Ideas Stock Markets- why investors, authors and readers behave similarly?

Ideas Stock Markets- why investors, authors and readers behave similarly?


Is trading ideas in meetings similar to trading stocks in stock markets?

Can the stock markets be the metaphor for “trading ideas” in-group meetings such as those in businesses and even at family gathering, or discussions on social platforms? Instead of selling and buying stocks, it is selling and buying ideas.

The above two questions clouded my mind over the last few days and surprises emerged in trying to search for answers to resolve them.

To start with- how these questions popped up in my mind?

I consider myself fortunate that most of my posts attract many comments. Analyzing those comments revealed several observations and questions as well. The authors as well as the readers may experience few of these observations and maybe asking the same questions. These include among others:

· Writer of the comment agrees. Is it of Confirmation Bias to what she/he knows? This bias creates another bias that is the Blind-Spot Bias because of falling to the spot of owned confirmation bias.

· I agree with most comment here- is it because of the paradox of Conformity Bias?

· Recent findings suggest- is it because of the Recency Bias in which new information is overly weighted?

· The first comment by an acclaimed writer- is it the Anchoring Bias that is operating because over-reliance on the first comment, notably if it is from an established resource?

· The majority of comments are in agreement with the author- is it because the Bandwagon Effect attractor where the majority likes to settle in? This can be compounded by the Abilene Paradox in which the individuals maybe right, but fake assumptions of others’ suggestions are right even when they are wrong lead the comments’ writer to make the wrong evaluation of a post?

· The comments align with your long-owned beliefs- is this the Conservation Bias that satisfies the writer’s and readers’ egos?

· The majority of comments agree with the writer- and so the new comments tend to follow pattern. Is this because of the Zero-Risk Bias in operation as there is less risk in following the majority cascading to Separation-Risk Bias?

· The last few posts by the author had a streak of positive comments- and so the new post is a good one resulting in the Power-Streak Bias?

· Most comments are in agreement with the author even though they negate the readers’ evaluation. This may trigger the Imposter Paradox and the reader writes a comment that is in agreement with the majority because of self-doubt?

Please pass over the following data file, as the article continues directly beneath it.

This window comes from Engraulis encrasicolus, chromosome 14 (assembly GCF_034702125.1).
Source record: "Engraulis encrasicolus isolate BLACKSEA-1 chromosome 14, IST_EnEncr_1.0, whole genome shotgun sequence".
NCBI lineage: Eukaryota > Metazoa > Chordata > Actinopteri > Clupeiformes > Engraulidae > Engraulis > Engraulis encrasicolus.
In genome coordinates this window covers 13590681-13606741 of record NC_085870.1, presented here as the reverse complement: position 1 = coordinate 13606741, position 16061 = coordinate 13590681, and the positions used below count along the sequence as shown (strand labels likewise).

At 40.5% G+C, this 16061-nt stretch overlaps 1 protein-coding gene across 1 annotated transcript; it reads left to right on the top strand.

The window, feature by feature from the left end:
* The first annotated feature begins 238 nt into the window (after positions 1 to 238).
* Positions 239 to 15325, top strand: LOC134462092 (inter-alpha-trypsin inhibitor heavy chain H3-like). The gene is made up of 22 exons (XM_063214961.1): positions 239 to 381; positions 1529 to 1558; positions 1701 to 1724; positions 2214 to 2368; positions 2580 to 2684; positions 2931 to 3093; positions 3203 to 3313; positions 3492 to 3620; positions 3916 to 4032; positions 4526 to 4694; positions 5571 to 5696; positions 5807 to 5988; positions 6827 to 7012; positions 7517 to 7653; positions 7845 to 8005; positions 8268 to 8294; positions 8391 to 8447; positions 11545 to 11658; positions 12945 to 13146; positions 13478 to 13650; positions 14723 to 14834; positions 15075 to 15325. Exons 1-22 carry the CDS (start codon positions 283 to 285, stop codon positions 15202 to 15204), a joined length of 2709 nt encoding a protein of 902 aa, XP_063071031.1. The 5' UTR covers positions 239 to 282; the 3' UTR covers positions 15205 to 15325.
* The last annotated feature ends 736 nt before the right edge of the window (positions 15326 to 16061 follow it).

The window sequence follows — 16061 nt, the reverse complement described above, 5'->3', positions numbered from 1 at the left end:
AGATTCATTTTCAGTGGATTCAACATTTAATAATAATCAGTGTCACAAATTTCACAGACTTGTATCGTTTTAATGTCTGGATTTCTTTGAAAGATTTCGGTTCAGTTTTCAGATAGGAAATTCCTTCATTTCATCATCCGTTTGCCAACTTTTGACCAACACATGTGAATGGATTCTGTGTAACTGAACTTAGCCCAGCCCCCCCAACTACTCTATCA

· the sentiments are mostly in agreement (or disagreement) with the author- even though the reader has a different thought than the writer of the post she/he writes an agreeable comment in alignment with the majority- this leads to a mind-heart gap and the Gap Paradox emerges. This issue I explained in my book in Arabic “Taming the Future”. It is when my mind urges me to sign a peace treaty with an enemy, but my heart says no. The fear to write a comment negating the majority even though my mind says they are wrong is applicable to the Comments Paradox.

· The writer of the post exposes the readers to many new topics the  readers are unfamiliar with. They feel they know less than before reading the post. This creates what I describe as the Knowledge Inferiority Paradox and so I wrote an agreeing comment even though inside me I do not.

· a reader writes a comment criticizing the expert author because the reader is seeking fame- the Play-Big Greed for fame is distorting the reality.

· The greed makes successful traders drunk by their success- the “Success Syndrome” starts to be progressively more dominant as the greed for more blinds those investors to their forthcoming disappointments and nasty surprises. Authors are subject to exposure by the same paradox.

· The success syndrome is then coupled with the emerging syndrome- more successes invites the Dunning-Kruger effect to take the lead. The less smart investors believe that they are smarter and more capable than they really are. Their success falls apart. Likewise, the less smart readers may jump on the wagon as acclaimed experts.

There are always over-valued and under-valued stocks. Likewise, there shall be always over-valued and under-valued authors, readers, posts and comments. These shall continue as long there are biases and paradoxes.

Analogy with the Stock Markets